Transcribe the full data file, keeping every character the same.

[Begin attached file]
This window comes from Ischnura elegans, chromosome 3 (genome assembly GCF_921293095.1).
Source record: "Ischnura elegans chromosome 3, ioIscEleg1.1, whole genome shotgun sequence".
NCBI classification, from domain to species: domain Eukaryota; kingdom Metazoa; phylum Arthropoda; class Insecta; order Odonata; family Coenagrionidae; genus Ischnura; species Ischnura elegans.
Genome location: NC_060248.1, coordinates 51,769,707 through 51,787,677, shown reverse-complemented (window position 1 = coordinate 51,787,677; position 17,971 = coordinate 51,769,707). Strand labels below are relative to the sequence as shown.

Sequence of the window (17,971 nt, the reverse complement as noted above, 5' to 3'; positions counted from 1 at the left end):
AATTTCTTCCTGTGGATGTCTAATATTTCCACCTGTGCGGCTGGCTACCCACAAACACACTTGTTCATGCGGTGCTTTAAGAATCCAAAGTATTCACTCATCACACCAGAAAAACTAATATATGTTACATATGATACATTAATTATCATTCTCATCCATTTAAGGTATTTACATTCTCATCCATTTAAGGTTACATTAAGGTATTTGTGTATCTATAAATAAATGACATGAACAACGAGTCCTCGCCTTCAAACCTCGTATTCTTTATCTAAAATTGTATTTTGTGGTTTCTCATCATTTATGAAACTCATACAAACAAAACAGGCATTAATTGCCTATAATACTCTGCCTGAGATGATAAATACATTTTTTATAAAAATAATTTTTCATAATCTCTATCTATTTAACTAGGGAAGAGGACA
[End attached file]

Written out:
This window comes from Ischnura elegans, chromosome 3 (genome assembly GCF_921293095.1).
Source record: "Ischnura elegans chromosome 3, ioIscEleg1.1, whole genome shotgun sequence".
NCBI classification, from domain to species: domain Eukaryota; kingdom Metazoa; phylum Arthropoda; class Insecta; order Odonata; family Coenagrionidae; genus Ischnura; species Ischnura elegans.
Genome location: NC_060248.1, coordinates 51,769,707 through 51,787,677, shown reverse-complemented (window position 1 = coordinate 51,787,677; position 17,971 = coordinate 51,769,707). Strand labels below are relative to the sequence as shown.

Sequence of the window (17,971 nt, the reverse complement as noted above, 5' to 3'; positions counted from 1 at the left end):
AATTTCTTCCTGTGGATGTCTAATATTTCCACCTGTGCGGCTGGCTACCCACAAACACACTTGTTCATGCGGTGCTTTAAGAATCCAAAGTATTCACTCATCACACCAGAAAAACTAATATATGTTACATATGATACATTAATTATCATTCTCATCCATTTAAGGTATTTACATTCTCATCCATTTAAGGTTACATTAAGGTATTTGTGTATCTATAAATAAATGACATGAACAACGAGTCCTCGCCTTCAAACCTCGTATTCTTTATCTAAAATTGTATTTTGTGGTTTCTCATCATTTATGAAACTCATACAAACAAAACAGGCATTAATTGCCTATAATACTCTGCCTGAGATGATAAATACATTTTTTATAAAAATAATTTTTCATAATCTCTATCTATTTAACTAGGGAAGAGGACA